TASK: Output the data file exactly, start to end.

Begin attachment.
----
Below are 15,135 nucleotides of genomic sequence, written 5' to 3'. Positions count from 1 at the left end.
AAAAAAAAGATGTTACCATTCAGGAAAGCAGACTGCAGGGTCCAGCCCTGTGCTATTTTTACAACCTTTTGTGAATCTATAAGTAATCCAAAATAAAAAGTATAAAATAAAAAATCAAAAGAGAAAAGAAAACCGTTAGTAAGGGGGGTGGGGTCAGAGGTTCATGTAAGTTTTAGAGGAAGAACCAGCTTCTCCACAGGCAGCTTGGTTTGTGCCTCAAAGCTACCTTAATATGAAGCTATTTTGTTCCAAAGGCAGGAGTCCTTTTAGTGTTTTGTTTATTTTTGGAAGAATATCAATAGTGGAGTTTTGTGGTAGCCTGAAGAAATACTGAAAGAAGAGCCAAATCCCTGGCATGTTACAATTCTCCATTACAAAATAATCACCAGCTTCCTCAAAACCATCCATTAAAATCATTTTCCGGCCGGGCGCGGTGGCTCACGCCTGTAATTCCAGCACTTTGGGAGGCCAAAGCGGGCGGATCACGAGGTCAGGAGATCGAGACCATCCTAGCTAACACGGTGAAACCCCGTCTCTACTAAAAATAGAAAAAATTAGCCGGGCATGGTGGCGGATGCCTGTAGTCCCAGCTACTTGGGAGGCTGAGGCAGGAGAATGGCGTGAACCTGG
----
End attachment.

Below are 15,135 nucleotides of genomic sequence, written 5' to 3'. Positions count from 1 at the left end.
AAAAAAAAGATGTTACCATTCAGGAAAGCAGACTGCAGGGTCCAGCCCTGTGCTATTTTTACAACCTTTTGTGAATCTATAAGTAATCCAAAATAAAAAGTATAAAATAAAAAATCAAAAGAGAAAAGAAAACCGTTAGTAAGGGGGGTGGGGTCAGAGGTTCATGTAAGTTTTAGAGGAAGAACCAGCTTCTCCACAGGCAGCTTGGTTTGTGCCTCAAAGCTACCTTAATATGAAGCTATTTTGTTCCAAAGGCAGGAGTCCTTTTAGTGTTTTGTTTATTTTTGGAAGAATATCAATAGTGGAGTTTTGTGGTAGCCTGAAGAAATACTGAAAGAAGAGCCAAATCCCTGGCATGTTACAATTCTCCATTACAAAATAATCACCAGCTTCCTCAAAACCATCCATTAAAATCATTTTCCGGCCGGGCGCGGTGGCTCACGCCTGTAATTCCAGCACTTTGGGAGGCCAAAGCGGGCGGATCACGAGGTCAGGAGATCGAGACCATCCTAGCTAACACGGTGAAACCCCGTCTCTACTAAAAATAGAAAAAATTAGCCGGGCATGGTGGCGGATGCCTGTAGTCCCAGCTACTTGGGAGGCTGAGGCAGGAGAATGGCGTGAACCTGG